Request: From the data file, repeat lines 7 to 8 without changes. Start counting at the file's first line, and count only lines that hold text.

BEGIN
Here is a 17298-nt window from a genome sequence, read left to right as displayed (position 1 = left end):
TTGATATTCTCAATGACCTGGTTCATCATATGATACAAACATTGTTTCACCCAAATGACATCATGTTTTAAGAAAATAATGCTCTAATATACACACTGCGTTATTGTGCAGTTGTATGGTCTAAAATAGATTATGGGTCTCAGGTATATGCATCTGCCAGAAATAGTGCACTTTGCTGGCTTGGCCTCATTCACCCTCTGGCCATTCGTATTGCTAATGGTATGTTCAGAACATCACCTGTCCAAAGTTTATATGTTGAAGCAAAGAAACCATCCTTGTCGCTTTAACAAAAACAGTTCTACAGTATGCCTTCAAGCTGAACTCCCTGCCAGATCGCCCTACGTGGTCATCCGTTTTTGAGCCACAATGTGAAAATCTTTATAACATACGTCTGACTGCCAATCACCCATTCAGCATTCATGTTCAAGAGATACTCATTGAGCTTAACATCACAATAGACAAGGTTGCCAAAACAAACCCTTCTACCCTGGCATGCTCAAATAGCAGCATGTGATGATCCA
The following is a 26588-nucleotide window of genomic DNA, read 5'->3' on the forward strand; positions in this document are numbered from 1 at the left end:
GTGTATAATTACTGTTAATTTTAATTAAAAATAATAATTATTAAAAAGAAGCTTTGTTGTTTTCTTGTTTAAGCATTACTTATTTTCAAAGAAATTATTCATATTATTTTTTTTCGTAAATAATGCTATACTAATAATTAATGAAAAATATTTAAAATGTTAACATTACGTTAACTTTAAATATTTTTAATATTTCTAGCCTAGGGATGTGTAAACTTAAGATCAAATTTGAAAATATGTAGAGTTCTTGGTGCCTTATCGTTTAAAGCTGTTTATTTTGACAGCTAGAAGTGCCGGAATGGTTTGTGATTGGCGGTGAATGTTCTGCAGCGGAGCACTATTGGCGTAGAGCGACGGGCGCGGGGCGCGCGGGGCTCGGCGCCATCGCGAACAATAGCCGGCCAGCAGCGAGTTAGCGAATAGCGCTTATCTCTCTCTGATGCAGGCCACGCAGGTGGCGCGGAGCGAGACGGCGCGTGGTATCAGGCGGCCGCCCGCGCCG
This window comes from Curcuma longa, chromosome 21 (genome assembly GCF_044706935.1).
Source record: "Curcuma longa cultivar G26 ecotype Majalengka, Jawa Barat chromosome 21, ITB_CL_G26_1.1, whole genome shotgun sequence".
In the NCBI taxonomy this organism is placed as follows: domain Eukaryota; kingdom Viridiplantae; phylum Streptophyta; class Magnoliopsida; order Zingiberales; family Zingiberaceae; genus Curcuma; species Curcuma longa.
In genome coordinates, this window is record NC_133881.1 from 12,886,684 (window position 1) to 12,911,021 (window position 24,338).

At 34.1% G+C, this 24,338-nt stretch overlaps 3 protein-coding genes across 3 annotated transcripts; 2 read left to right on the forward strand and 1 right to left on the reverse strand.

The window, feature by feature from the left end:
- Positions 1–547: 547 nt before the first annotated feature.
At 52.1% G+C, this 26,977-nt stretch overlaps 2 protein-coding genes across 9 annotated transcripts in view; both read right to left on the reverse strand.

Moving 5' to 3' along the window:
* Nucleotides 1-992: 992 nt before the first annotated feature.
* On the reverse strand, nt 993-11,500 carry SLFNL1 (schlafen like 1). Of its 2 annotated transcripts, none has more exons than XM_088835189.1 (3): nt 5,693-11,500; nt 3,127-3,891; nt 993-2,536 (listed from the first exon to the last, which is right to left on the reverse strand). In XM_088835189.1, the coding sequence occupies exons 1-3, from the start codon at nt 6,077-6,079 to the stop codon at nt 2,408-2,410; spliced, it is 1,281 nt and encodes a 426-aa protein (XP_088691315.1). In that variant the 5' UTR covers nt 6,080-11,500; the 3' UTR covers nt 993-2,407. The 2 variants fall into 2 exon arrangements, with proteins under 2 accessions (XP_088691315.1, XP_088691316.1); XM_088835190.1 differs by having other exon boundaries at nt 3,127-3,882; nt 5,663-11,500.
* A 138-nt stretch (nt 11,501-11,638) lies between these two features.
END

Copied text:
In the NCBI taxonomy this organism is placed as follows: domain Eukaryota; kingdom Viridiplantae; phylum Streptophyta; class Magnoliopsida; order Zingiberales; family Zingiberaceae; genus Curcuma; species Curcuma longa.
In genome coordinates, this window is record NC_133881.1 from 12,886,684 (window position 1) to 12,911,021 (window position 24,338).